Table of Contents Author Guidelines Submit a Manuscript
BioMed Research International
Volume 2015, Article ID 890381, 10 pages
http://dx.doi.org/10.1155/2015/890381
Research Article

Improving the Understanding of Pathogenesis of Human Papillomavirus 16 via Mapping Protein-Protein Interaction Network

1College of Life Sciences, Sichuan University, Chengdu 610064, China
2College of Chemistry, Sichuan University, Chengdu 610064, China
3College of Computer Science, Sichuan University, Chengdu 610064, China

Received 19 July 2014; Revised 27 August 2014; Accepted 1 September 2014

Academic Editor: Mingyue Zheng

Copyright © 2015 Yongcheng Dong et al. This is an open access article distributed under the Creative Commons Attribution License, which permits unrestricted use, distribution, and reproduction in any medium, provided the original work is properly cited.

Abstract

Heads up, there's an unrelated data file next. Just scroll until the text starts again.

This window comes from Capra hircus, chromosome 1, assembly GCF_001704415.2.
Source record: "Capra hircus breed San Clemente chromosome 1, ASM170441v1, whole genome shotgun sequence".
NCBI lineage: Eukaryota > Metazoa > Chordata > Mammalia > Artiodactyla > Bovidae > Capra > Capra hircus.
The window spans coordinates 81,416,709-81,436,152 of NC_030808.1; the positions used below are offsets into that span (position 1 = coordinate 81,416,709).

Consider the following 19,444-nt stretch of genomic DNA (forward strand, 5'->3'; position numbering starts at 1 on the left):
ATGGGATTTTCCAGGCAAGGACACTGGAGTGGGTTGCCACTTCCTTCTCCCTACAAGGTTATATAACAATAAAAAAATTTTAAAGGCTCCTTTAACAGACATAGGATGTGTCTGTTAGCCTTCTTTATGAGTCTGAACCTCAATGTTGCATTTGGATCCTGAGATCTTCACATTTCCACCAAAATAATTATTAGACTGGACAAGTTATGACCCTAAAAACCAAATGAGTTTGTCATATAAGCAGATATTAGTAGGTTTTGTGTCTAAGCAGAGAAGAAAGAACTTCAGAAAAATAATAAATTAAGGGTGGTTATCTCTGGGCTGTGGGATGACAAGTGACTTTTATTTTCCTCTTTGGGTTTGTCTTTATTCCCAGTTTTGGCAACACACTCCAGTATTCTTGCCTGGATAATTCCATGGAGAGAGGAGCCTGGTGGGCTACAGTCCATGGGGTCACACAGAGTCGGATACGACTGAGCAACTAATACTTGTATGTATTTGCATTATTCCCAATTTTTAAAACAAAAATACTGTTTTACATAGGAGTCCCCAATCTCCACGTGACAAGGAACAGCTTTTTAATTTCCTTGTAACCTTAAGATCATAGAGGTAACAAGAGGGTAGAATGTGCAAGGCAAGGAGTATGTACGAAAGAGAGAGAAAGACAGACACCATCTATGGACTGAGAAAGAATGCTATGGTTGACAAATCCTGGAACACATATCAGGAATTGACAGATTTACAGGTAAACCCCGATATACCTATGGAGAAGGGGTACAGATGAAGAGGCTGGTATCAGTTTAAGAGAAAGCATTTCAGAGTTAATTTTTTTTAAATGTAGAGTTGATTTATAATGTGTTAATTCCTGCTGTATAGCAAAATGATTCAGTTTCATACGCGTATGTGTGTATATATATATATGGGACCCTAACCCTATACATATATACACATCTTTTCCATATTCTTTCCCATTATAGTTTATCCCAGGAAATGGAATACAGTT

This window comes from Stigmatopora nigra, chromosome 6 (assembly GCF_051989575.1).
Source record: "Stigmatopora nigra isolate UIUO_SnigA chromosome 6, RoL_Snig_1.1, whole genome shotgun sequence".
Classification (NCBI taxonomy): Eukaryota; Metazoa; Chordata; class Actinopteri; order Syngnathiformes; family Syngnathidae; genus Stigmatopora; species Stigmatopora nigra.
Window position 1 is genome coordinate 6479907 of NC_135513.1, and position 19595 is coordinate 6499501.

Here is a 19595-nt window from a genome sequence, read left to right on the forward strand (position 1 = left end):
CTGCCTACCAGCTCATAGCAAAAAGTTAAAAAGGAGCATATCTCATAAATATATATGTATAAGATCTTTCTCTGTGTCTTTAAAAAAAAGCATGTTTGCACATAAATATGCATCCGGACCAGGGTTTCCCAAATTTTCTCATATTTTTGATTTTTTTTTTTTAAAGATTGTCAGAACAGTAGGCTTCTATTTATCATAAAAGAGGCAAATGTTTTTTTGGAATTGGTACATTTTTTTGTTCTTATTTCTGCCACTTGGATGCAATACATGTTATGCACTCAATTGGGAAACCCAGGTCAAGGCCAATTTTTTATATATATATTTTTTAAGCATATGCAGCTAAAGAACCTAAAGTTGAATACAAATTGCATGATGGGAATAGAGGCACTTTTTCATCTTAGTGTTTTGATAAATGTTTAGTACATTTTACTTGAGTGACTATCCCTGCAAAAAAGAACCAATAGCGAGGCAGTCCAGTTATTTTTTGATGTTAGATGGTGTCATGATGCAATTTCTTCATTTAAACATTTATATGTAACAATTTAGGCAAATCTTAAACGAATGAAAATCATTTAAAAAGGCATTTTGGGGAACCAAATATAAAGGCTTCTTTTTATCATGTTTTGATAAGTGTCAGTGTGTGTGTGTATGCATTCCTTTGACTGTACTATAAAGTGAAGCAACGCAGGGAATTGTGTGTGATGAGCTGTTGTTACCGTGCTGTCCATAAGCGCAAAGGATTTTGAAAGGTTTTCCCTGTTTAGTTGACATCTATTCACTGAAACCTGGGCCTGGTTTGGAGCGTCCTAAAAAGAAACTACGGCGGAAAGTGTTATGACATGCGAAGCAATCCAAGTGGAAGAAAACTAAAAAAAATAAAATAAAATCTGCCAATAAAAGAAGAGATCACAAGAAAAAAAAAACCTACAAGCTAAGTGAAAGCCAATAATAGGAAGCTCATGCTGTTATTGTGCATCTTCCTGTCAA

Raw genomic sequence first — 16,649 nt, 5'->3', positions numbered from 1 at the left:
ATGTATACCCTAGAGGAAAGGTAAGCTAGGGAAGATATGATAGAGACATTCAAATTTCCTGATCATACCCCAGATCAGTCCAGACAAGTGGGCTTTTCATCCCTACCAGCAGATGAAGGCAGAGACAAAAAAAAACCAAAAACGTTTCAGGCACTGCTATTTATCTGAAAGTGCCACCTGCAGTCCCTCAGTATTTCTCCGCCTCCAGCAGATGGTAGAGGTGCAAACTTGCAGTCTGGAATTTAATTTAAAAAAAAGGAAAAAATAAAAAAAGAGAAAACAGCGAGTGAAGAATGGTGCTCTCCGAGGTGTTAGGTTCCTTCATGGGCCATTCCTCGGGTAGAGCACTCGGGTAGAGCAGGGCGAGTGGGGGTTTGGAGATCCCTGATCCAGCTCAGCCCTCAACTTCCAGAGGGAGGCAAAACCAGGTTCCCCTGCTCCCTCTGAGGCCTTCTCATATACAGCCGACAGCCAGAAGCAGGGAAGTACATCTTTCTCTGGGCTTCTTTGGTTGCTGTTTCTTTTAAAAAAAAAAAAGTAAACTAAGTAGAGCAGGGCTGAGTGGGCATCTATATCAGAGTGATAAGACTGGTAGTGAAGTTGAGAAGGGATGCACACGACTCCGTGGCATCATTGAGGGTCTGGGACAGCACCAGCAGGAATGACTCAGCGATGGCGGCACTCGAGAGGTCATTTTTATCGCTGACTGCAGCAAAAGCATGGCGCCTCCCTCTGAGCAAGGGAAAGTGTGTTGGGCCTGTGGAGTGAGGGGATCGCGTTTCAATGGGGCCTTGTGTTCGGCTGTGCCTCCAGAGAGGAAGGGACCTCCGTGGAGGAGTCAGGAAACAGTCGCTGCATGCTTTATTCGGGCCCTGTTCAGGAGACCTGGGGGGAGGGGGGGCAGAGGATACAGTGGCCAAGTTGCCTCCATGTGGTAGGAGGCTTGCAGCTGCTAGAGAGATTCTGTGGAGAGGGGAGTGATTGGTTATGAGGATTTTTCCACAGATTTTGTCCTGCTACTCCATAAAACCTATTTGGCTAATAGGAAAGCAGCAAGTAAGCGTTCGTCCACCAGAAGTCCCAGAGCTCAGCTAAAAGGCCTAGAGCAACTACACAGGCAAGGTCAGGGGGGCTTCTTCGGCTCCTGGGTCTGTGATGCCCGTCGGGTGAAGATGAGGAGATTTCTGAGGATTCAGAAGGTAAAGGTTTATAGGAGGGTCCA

The human papillomavirus 16 (HPV16) has high risk to lead various cancers and afflictions, especially, the cervical cancer. Therefore, investigating the pathogenesis of HPV16 is very important for public health. Protein-protein interaction (PPI) network between HPV16 and human was used as a measure to improve our understanding of its pathogenesis. By adopting sequence and topological features, a support vector machine (SVM) model was built to predict new interactions between HPV16 and human proteins. All interactions were comprehensively investigated and analyzed. The analysis indicated that HPV16 enlarged its scope of influence by interacting with human proteins as much as possible. These interactions alter a broad array of cell cycle progression. Furthermore, not only was HPV16 highly prone to interact with hub proteins and bottleneck proteins, but also it could effectively affect a breadth of signaling pathways. In addition, we found that the HPV16 evolved into high carcinogenicity on the condition that its own reproduction had been ensured. Meanwhile, this work will contribute to providing potential new targets for antiviral therapeutics and help experimental research in the future.